Alaska Digest

Posted: Wednesday, June 27, 2007

U.S. Army Alaska gets new commander

Sound off on the important issues at

FORT RICHARDSON - Maj. Gen. Stephen Layfield on Tuesday assumed command of the U.S. Army Alaska at a ceremony marked by pomp and pageantry.

Marching to patriotic songs, including "Stars and Stripes Forever" and "It's a Grand Old Flag," Layfield took command of nearly 12,000 soldiers at a time when about 70 Alaska-based soldiers have been killed in the Middle East.

About 3,600 soldiers from the 4th Brigade Combat Team (Airborne) 25th Infantry Division remain on a 15-month deployment to Iraq.

Air Force Lt. Gen. Douglas Fraser, of the Alaskan Command, which oversees all military units in Alaska, including U.S. Army Alaska, said morale remains high despite the losses.

"It is always a struggle whenever we have comrades in arms in harm's way, and we're always concerned about them," he said.

He said that's why it's important to focus troops on joint training - including expanding the scope of the Pacific Alaska Range Complex near Eielson Air Force Base to become a joint tactical and strategic training ground.

"We will continue to build our joint opportunities and our ability to train and be ready to fight here in Alaska," he said. "Our intent is to ensure we train our forces here, in the states, before they go into battle."

Kenai fire victims to receive federal aid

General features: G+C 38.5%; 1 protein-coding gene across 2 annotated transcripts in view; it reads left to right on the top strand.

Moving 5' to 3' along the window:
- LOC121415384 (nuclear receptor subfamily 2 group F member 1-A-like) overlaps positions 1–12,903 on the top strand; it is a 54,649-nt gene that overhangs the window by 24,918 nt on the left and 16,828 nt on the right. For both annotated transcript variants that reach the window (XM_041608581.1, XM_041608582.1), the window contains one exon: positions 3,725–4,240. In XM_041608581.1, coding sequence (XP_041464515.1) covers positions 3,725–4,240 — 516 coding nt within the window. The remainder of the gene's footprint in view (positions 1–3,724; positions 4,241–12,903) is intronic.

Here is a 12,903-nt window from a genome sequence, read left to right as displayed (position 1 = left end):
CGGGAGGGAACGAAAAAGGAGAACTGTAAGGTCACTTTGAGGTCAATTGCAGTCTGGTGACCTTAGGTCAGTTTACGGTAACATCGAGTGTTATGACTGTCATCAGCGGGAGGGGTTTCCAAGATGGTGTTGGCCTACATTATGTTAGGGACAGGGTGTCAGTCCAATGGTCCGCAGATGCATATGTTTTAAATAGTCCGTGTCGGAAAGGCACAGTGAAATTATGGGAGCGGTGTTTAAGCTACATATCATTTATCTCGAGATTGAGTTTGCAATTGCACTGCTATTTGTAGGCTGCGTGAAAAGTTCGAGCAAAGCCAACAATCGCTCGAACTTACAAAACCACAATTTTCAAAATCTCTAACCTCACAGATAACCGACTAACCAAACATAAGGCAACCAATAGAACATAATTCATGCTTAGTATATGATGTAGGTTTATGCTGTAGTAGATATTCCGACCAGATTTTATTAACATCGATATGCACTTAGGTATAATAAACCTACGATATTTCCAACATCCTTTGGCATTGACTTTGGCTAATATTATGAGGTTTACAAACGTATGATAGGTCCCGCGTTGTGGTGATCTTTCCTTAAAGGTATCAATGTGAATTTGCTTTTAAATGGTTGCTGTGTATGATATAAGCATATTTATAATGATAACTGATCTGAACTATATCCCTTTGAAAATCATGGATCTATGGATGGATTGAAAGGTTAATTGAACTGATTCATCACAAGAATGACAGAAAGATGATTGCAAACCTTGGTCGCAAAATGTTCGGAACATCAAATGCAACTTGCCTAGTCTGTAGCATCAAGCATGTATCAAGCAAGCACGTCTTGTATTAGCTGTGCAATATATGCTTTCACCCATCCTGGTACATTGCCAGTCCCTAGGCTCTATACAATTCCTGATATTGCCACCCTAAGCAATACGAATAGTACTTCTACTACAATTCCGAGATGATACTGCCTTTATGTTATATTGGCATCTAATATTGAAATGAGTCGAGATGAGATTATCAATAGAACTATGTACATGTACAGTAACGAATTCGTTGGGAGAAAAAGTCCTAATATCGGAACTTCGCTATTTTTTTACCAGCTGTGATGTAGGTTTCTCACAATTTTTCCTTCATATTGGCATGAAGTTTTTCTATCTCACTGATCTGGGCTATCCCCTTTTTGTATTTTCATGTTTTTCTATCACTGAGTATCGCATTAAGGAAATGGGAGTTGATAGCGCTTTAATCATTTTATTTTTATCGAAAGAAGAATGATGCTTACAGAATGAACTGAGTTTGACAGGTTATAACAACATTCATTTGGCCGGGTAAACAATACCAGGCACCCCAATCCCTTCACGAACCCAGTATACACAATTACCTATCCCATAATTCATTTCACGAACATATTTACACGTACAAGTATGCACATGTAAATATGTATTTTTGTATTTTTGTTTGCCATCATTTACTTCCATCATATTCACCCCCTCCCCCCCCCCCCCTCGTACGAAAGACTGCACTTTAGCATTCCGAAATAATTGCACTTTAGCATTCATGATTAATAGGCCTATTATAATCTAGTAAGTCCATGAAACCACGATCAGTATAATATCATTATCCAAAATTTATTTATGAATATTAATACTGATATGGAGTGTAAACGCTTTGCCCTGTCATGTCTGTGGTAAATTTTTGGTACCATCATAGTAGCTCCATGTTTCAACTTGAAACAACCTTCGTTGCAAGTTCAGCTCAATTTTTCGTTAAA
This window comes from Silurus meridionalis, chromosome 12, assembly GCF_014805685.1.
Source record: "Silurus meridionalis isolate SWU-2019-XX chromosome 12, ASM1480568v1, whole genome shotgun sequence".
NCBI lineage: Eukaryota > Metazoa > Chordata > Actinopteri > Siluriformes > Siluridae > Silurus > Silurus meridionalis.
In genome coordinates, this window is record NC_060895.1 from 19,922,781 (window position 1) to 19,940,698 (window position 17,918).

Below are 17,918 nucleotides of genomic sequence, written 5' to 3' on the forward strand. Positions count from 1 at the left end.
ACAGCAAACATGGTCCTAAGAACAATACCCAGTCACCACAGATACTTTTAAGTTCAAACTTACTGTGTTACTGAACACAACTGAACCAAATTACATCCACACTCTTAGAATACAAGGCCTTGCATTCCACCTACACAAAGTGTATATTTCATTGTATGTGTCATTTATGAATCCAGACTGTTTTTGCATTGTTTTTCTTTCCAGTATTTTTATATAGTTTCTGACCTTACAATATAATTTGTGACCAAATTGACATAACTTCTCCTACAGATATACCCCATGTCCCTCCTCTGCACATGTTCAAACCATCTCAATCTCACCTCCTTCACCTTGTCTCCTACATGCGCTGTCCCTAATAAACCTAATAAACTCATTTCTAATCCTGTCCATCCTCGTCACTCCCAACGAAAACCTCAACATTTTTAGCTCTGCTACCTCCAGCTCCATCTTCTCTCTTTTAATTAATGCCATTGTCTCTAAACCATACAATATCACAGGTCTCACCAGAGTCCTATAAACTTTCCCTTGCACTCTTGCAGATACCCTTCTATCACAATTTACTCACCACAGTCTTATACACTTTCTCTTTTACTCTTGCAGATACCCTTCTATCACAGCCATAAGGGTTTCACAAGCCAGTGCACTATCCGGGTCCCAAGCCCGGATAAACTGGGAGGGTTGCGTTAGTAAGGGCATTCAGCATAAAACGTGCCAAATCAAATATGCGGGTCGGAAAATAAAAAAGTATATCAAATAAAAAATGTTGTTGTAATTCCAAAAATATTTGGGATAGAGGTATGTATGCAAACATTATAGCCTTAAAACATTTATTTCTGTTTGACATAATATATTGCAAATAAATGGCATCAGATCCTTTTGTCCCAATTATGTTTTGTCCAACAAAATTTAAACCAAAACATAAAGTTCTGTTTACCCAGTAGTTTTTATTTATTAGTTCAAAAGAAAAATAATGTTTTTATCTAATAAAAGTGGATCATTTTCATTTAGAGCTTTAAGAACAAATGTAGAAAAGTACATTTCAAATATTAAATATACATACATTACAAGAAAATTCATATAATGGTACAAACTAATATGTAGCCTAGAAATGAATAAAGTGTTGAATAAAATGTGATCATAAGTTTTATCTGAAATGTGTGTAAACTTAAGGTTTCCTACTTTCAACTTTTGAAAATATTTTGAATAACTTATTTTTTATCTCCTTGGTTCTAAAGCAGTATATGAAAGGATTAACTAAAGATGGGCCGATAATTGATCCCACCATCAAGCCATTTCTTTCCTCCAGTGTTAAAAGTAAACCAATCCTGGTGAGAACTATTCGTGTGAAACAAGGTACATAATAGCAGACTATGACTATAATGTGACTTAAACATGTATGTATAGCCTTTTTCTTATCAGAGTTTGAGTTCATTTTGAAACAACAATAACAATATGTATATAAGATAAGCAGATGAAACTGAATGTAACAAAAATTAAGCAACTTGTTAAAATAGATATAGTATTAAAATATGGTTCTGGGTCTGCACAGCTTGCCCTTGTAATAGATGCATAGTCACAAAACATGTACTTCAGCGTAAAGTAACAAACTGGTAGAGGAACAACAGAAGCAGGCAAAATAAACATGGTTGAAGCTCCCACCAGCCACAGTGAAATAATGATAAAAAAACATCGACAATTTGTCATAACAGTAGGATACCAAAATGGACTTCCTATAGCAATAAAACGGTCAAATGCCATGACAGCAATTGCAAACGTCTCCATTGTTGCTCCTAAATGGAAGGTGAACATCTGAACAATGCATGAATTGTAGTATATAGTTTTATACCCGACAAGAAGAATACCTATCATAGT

ANCHORAGE - The federal government will pick up part of the costs of fighting the Caribou Hills fire on the Kenai Peninsula, officials said.

The Federal Emergency Management Agency has awarded the state a grant that allows it to recoup up to 75 percent of its emergency response costs, U.S. Sen. Ted Stevens said Tuesday.

The decision came after the acting assistant administrator of the agency determined that the Caribou Hills fire constitutes a major disaster, Stevens said.

The grant funds may be used for equipment, supplies, evacuations, shelter and firefighter health and safety needs.

Fire crews reported little activity Tuesday in the area about 15 miles east of Ninilchik, and firefighters battling the nearly 90-square-mile wildfire had it 43 percent contained, fire information officer Gary Lehnhausen said.

Firefighting efforts at the Caribou Hills fire have cost more than $1.8 million, Lehnhausen said. More than 500 personnel from across the country and Canada are battling the blaze.

The fire, which began June 19 when sparks from a grinder fell into dry grass, has destroyed 88 homes and cabins and 109 outbuildings so far.

Residents and cabin owners of the Ninilchik 40 Subdivision and the Caribou Hills Recreation Area were for the first time in almost a week able to return to their homes and cabins late Tuesday.

The road into an area will be open daily from 7 p.m. to 7 a.m., conditions permitting.

Another fire burning in the Susitna Valley, north of Anchorage, remained at about 15 square miles and was minimally active Tuesday, officials said. That fire, burning around the Trapper Lake area, continues to threaten 44 structures, said Glen Holt, a fire spokesman. None has been lost, he said.

The fire was about 15 percent contained by Tuesday evening, but officials expect that number to grow in the coming days, Holt said.

Almost 250 personnel are fighting that fire, which was caused by lightning.

Trending this week:


© 2018. All Rights Reserved.  | Contact Us